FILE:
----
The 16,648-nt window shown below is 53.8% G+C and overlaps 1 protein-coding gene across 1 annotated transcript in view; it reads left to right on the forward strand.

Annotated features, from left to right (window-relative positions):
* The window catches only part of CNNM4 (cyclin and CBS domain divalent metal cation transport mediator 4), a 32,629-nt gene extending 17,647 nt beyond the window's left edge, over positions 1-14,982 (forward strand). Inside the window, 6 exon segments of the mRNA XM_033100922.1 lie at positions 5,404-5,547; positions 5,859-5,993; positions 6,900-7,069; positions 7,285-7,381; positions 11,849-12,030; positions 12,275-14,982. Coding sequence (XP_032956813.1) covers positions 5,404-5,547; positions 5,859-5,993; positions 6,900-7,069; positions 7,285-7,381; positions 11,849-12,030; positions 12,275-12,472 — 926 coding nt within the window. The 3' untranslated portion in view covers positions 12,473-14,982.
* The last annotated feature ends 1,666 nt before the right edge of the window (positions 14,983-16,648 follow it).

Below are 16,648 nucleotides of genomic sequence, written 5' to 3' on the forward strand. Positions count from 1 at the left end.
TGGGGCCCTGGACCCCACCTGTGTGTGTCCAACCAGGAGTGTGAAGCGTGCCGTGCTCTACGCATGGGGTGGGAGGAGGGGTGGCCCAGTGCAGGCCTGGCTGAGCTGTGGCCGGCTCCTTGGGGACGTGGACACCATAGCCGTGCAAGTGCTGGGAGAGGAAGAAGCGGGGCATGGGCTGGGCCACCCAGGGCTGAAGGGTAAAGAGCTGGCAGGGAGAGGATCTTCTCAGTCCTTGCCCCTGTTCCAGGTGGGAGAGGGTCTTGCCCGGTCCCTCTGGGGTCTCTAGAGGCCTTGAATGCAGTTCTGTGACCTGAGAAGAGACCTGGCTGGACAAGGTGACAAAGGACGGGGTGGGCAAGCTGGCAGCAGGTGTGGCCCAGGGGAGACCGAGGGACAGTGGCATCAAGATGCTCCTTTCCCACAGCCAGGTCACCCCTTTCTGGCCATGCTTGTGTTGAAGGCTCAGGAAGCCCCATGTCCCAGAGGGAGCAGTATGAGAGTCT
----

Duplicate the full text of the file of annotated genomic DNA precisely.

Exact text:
The 16,648-nt window shown below is 53.8% G+C and overlaps 1 protein-coding gene across 1 annotated transcript in view; it reads left to right on the forward strand.

Annotated features, from left to right (window-relative positions):
* The window catches only part of CNNM4 (cyclin and CBS domain divalent metal cation transport mediator 4), a 32,629-nt gene extending 17,647 nt beyond the window's left edge, over positions 1-14,982 (forward strand). Inside the window, 6 exon segments of the mRNA XM_033100922.1 lie at positions 5,404-5,547; positions 5,859-5,993; positions 6,900-7,069; positions 7,285-7,381; positions 11,849-12,030; positions 12,275-14,982. Coding sequence (XP_032956813.1) covers positions 5,404-5,547; positions 5,859-5,993; positions 6,900-7,069; positions 7,285-7,381; positions 11,849-12,030; positions 12,275-12,472 — 926 coding nt within the window. The 3' untranslated portion in view covers positions 12,473-14,982.
* The last annotated feature ends 1,666 nt before the right edge of the window (positions 14,983-16,648 follow it).

Below are 16,648 nucleotides of genomic sequence, written 5' to 3' on the forward strand. Positions count from 1 at the left end.
TGGGGCCCTGGACCCCACCTGTGTGTGTCCAACCAGGAGTGTGAAGCGTGCCGTGCTCTACGCATGGGGTGGGAGGAGGGGTGGCCCAGTGCAGGCCTGGCTGAGCTGTGGCCGGCTCCTTGGGGACGTGGACACCATAGCCGTGCAAGTGCTGGGAGAGGAAGAAGCGGGGCATGGGCTGGGCCACCCAGGGCTGAAGGGTAAAGAGCTGGCAGGGAGAGGATCTTCTCAGTCCTTGCCCCTGTTCCAGGTGGGAGAGGGTCTTGCCCGGTCCCTCTGGGGTCTCTAGAGGCCTTGAATGCAGTTCTGTGACCTGAGAAGAGACCTGGCTGGACAAGGTGACAAAGGACGGGGTGGGCAAGCTGGCAGCAGGTGTGGCCCAGGGGAGACCGAGGGACAGTGGCATCAAGATGCTCCTTTCCCACAGCCAGGTCACCCCTTTCTGGCCATGCTTGTGTTGAAGGCTCAGGAAGCCCCATGTCCCAGAGGGAGCAGTATGAGAGTCT